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RBS Private Banking India has released a report wherein it expects the RBI to cut rates by 50 bps and expects the market to touch 5,700 by year-end and finds Indian equities undervalued
Investors can look forward to Indian equities outperforming in the second half of 2012 on the back of an expected change in policy stance, RBS Private Banking India said in its Mid-Year India Outlook 2012 report released today. RBS, like Morgan Stanley, is also bullish on India’s prospects, and expects the National Stock Exchange’s (NSE) Nifty index to hit the 5,700 mark by December 2012. So, is there a bull market on the cards, despite considerable headwinds? What can investors expect?
According to the report, RBS values equities at 12.8 times one-year forward earnings, which is less than the ten-year historical average of 13.8. The global investment bank has assumed 15% earnings growth over two years. Likewise, on a price-to-book basis, Indian equities are trading at 2.1 times against the ten-year historical average of 2.8 times. RBS advises investors to “maintain their allocations close to recommended levels rather than sit on the sidelines.”
The bank has recommended high dividend yield stocks in this kind of environment and cites that equities are discounting at 16% on the dividend yield basis. In addition to high dividend yield stocks, it has come up with a 15-stock basket themed “Indian Olympians” based on certain criteria such as high profit, ROE, ROCE, etc. However, it is not known what the exact composition is. Sector-wise, it prefers “interest-rate sensitive” sectors such as financials, consumer discretionary, automotive, healthcare and IT companies. It is negative on telecoms and consumer staples. Over and above this, it has preferred large caps over mid-caps.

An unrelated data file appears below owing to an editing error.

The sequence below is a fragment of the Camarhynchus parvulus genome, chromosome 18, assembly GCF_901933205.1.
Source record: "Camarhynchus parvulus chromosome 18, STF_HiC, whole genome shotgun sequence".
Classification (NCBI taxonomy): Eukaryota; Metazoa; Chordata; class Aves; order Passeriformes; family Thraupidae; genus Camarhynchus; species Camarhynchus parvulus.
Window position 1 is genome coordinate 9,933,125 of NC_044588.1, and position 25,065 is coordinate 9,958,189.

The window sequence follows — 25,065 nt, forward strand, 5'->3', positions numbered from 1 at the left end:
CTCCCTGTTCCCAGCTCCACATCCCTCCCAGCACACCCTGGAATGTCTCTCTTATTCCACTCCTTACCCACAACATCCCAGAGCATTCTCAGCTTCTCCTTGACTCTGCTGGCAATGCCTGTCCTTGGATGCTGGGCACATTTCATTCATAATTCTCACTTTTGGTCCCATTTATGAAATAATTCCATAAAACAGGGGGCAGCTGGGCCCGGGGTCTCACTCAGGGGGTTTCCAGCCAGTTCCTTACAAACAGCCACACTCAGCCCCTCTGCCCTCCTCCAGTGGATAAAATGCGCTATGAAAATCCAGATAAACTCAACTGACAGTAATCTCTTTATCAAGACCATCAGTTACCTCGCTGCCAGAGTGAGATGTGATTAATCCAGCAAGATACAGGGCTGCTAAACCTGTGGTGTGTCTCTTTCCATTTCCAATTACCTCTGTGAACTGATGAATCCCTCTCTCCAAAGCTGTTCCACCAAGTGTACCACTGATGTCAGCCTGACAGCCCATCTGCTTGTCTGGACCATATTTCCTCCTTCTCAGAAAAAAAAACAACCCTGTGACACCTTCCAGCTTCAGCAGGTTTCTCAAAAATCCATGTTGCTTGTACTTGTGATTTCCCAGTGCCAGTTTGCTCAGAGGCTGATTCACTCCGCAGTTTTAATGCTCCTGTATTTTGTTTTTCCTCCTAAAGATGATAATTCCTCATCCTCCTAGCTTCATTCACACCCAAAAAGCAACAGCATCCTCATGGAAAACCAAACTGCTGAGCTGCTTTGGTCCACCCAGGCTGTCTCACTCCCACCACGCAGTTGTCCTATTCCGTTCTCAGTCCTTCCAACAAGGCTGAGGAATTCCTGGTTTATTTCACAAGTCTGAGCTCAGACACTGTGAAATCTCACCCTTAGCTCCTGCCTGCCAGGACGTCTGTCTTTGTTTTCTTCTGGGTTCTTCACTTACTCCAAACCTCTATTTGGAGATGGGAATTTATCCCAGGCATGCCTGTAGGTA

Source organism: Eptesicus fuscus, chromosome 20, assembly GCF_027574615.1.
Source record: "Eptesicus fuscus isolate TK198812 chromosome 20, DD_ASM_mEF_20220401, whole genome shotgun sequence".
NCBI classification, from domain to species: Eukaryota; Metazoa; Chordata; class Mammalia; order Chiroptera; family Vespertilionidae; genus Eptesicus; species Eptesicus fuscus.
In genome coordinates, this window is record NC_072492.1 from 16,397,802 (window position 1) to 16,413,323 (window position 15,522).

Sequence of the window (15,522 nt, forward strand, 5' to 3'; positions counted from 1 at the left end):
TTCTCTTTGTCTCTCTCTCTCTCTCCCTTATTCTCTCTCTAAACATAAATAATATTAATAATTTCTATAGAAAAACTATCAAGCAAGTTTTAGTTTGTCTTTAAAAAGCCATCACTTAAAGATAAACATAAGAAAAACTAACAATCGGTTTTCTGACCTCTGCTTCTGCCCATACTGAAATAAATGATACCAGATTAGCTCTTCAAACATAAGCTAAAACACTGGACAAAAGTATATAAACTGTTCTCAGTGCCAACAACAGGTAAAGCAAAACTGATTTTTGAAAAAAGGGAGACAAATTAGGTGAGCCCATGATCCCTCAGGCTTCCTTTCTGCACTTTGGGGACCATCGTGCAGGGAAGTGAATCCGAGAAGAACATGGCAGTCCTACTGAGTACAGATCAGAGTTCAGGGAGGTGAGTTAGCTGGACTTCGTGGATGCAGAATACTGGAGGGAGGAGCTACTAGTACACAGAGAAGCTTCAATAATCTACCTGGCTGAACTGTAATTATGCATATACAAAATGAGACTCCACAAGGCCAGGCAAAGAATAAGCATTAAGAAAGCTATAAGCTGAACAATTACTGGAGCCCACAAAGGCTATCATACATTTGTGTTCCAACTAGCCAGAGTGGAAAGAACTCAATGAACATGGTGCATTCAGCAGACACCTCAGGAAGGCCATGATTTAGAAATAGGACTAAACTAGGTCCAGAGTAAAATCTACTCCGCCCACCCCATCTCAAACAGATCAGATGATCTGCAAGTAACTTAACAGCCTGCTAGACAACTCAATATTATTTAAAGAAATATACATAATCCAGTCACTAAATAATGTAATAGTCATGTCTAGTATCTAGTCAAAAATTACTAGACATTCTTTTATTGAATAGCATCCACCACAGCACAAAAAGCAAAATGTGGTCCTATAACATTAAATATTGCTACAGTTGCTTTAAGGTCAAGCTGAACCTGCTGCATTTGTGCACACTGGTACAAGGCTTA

The trigger for interest-rate sensitive securities to outperform is interest rates. The investment bank expects the Reserve Bank of India (RBI) to cut rates by 50 basis points. RBS chief investment officer Rajesh Cheruvu said, “We believe that prevailing macro conditions make strong fiscal action more effective than early monetary action. Going forward, lower commodity prices should ease headline inflation, and weakened domestic gold demand will support the current account and in turn aid the currency and inflation.” RBS also thinks that the government could partially deregulate diesel and liquefied petroleum gas prices.
Apart from equities, the investment bank prefers corporate bonds over government bonds as the latter has already run up considerably while corporate bonds have remained sticky. Also, it expects a spread compression between corporate bonds and government securities, and recommends high quality names. Again, specific names of were not given.
Rupee-wise, RBS has forecast the rupee to strengthen to 52 per dollar. The Indian rupee has depreciated by 8% this year. However, the appreciation of the rupee is contingent on strengthening of the capital account, and this would mean easing of macro-economic conditions such as fiscal deficit, reduced gold imports leading to reduced current account deficit, falling oil prices and initiation of reforms processes. Reforms process would be contingent upon the government’s ability to implement the land acquisition bill, mining regulations, authority for accountability in the civil administration and progress on the Goods and Service Tax (GST) and Direct Tax Code (DTC) towards implementation in 2014.
On a global scale, the bank expects policy action from China and other emerging markets, including India, to “support growth over the next few months”. Prateek Pant, director, Products and Services, RBS Private Banking said “Europe holds the key to the performance of financial markets for the coming half of the year. We believe that flare-ups in the Eurozone will continue, but would be met by policy response. Although financial markets are expected to remain volatile, coordinated policy action in the Eurozone, combined with domestic policy progress should see Indian equities continue to outperform in the second-half.”
If all of this does not pan out, RBS sees the Nifty going down to 4,900 levels, if the US growth slows further, the size and form of QE3 disappoints, domestic issues like policy paralysis continues and monsoon fails to pick up.